The only way to design solutions for those wicked problems is to develop new collaborative and creative methods of problem solving that make our future tangible. It requires us to imagine possible futures and engineer our way back to today. Or in other words we have to imagineer the future. Not as an exercise of fantasies that have no plausibility at all. But rather, we should construct a future vision that’s built on logic and reasoning and is founded in empathy with the problem at hand. Each solution should be an informed design that can be translated into a prototype of the future. A [WS]Lab sets out to do just that.
How does it work?
Day 1: a ThinkLab to define a design question
The first day is focused on uncovering the wicked problem, learning from the insights gained and defining the core design question for the lab. In a closed environment a core group is challenged to take a future perspective and reason for the greater good. In an intensive one-day session, participants will be confronted by high-level thinkers and local experts to allow them to develop creative strategies and vision around the wicked problem. The results will inform the design question that will be formulated at day’s end and that will be the starting point for the next day’s prototyping.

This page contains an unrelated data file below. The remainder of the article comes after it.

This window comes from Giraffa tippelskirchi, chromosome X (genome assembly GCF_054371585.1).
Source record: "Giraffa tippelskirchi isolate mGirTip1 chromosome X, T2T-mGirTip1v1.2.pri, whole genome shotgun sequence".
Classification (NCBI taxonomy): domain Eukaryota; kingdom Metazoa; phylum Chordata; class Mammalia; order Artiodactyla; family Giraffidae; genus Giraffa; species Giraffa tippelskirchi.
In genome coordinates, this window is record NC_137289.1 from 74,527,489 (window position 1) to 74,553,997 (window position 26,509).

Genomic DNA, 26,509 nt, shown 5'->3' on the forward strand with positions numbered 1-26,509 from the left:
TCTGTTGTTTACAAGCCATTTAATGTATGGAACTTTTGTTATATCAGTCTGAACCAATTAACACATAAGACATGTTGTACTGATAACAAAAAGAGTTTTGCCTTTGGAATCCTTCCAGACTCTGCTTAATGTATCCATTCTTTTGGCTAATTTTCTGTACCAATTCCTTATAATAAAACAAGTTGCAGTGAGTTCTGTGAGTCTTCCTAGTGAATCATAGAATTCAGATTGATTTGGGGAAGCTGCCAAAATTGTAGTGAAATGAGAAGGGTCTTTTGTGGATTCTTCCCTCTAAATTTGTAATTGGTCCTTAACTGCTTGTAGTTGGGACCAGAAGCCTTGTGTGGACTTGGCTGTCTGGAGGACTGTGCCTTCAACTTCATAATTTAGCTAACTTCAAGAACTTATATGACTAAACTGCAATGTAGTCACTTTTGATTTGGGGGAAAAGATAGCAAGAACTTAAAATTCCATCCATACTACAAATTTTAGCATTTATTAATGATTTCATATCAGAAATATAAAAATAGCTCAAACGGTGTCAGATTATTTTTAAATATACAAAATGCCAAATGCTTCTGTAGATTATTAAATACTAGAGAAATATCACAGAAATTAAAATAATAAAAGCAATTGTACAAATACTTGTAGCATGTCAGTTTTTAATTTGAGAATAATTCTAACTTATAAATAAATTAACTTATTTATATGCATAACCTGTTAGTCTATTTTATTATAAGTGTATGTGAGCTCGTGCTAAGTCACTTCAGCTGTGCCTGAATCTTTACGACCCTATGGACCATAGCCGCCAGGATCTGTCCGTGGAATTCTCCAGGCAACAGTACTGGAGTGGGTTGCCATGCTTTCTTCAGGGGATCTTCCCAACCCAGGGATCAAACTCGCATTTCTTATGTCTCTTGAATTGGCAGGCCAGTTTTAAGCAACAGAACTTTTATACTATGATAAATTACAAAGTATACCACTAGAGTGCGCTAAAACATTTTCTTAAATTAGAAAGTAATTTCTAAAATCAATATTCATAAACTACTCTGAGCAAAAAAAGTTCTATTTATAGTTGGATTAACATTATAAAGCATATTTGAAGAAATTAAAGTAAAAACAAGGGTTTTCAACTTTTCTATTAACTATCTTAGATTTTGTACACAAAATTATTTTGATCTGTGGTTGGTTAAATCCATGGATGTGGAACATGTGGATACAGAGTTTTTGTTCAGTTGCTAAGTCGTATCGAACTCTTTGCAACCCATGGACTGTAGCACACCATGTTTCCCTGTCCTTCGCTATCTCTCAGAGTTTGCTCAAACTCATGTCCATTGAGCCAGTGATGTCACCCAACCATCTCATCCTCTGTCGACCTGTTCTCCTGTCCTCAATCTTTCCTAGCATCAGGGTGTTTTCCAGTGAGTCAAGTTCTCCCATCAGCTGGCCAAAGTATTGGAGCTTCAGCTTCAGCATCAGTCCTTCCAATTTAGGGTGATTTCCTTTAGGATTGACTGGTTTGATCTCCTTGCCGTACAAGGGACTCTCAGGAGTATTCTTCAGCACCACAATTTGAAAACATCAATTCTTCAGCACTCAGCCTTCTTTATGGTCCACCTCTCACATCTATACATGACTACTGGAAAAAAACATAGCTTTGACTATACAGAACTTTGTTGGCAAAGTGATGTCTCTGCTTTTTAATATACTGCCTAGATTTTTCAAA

Day 2: a DesignStorm to explore solutions
On the second day, the design question from the previous day’s session is used as a guide to design prototypes that address possible solutions for the identified wicked problem. Utilizing a mix of storytelling, design science and game mechanics teams will collaborate in an open design space that is fun, safe and encourages trying the absurd, leaving the trodden path and returning with a strong focus on action. Our guides will give a succinct presentation of the known resources at hand (financing, manpower, community support, time, partnerships, expertise, technology) along with an achievable target goal in order to focus the ideation on a collective action that is achievable, measurable and scalable. Throughout the day, mentors will join the groups and offer their expertise. Outcomes can be software, applications, programs, strategies or methods. At the end of the day teams will present their prototypes to a panel of experts and a live audience. Together the room will select the prototype that will be turned into a “collaborative action” on the third day.
Day 3: a Bootcamp to take collaborative action
On the last day of [WS] the ideas spread to the public in what will be open innovation bootcamp. Together in a public setting the prototype is turned into reality. Teams work against the clock to build and execute a collaborative action that puts the results of the two previous working sessions to the test. The goal is to develop solutions that can be measured and are scalable. Results of the day are recorded and used to help inform the design of [WS] as it moves to other cities around the world. All the results of [WS] will be released under a creative commons license for anyone to use, remix and share.
Throughout the event – and for immediate release – our knowledge workers will compile a 12-page magazine that harnesses our activities and solutions. It’s a hybrid that documents the process and serves as a toolkit for people to build upon and copy. These practical booklets will help the community keeping track of their process. They will also be disseminated widely to inspire others and can be found on www.learndoshare.net alongside other case studies of our other collaborative social innovation efforts.